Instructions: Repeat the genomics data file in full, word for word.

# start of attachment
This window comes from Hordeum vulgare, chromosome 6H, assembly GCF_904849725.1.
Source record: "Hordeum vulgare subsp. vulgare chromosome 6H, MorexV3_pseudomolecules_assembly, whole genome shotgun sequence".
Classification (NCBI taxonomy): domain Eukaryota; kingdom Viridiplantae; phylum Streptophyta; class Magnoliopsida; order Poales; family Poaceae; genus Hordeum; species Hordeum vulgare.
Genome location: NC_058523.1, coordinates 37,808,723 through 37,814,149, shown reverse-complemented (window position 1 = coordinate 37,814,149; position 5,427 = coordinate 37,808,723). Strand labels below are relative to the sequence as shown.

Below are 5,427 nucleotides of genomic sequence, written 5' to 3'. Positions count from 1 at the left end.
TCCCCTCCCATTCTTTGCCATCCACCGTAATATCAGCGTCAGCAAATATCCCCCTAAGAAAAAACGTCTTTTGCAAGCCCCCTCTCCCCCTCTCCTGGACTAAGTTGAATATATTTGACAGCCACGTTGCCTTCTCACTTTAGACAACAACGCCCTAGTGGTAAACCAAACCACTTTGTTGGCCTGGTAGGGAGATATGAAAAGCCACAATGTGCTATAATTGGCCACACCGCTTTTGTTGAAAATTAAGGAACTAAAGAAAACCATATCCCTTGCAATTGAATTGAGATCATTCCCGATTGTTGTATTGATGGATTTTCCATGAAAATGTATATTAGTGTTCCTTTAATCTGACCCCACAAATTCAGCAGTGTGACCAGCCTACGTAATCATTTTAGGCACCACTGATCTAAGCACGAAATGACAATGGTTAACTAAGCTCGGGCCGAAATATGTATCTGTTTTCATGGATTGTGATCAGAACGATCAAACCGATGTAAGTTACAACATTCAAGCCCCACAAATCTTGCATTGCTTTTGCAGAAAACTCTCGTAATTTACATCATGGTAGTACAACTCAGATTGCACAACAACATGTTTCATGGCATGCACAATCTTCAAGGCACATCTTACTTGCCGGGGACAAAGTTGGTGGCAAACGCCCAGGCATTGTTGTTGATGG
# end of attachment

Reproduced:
This window comes from Hordeum vulgare, chromosome 6H, assembly GCF_904849725.1.
Source record: "Hordeum vulgare subsp. vulgare chromosome 6H, MorexV3_pseudomolecules_assembly, whole genome shotgun sequence".
Classification (NCBI taxonomy): domain Eukaryota; kingdom Viridiplantae; phylum Streptophyta; class Magnoliopsida; order Poales; family Poaceae; genus Hordeum; species Hordeum vulgare.
Genome location: NC_058523.1, coordinates 37,808,723 through 37,814,149, shown reverse-complemented (window position 1 = coordinate 37,814,149; position 5,427 = coordinate 37,808,723). Strand labels below are relative to the sequence as shown.

Below are 5,427 nucleotides of genomic sequence, written 5' to 3'. Positions count from 1 at the left end.
TCCCCTCCCATTCTTTGCCATCCACCGTAATATCAGCGTCAGCAAATATCCCCCTAAGAAAAAACGTCTTTTGCAAGCCCCCTCTCCCCCTCTCCTGGACTAAGTTGAATATATTTGACAGCCACGTTGCCTTCTCACTTTAGACAACAACGCCCTAGTGGTAAACCAAACCACTTTGTTGGCCTGGTAGGGAGATATGAAAAGCCACAATGTGCTATAATTGGCCACACCGCTTTTGTTGAAAATTAAGGAACTAAAGAAAACCATATCCCTTGCAATTGAATTGAGATCATTCCCGATTGTTGTATTGATGGATTTTCCATGAAAATGTATATTAGTGTTCCTTTAATCTGACCCCACAAATTCAGCAGTGTGACCAGCCTACGTAATCATTTTAGGCACCACTGATCTAAGCACGAAATGACAATGGTTAACTAAGCTCGGGCCGAAATATGTATCTGTTTTCATGGATTGTGATCAGAACGATCAAACCGATGTAAGTTACAACATTCAAGCCCCACAAATCTTGCATTGCTTTTGCAGAAAACTCTCGTAATTTACATCATGGTAGTACAACTCAGATTGCACAACAACATGTTTCATGGCATGCACAATCTTCAAGGCACATCTTACTTGCCGGGGACAAAGTTGGTGGCAAACGCCCAGGCATTGTTGTTGATGG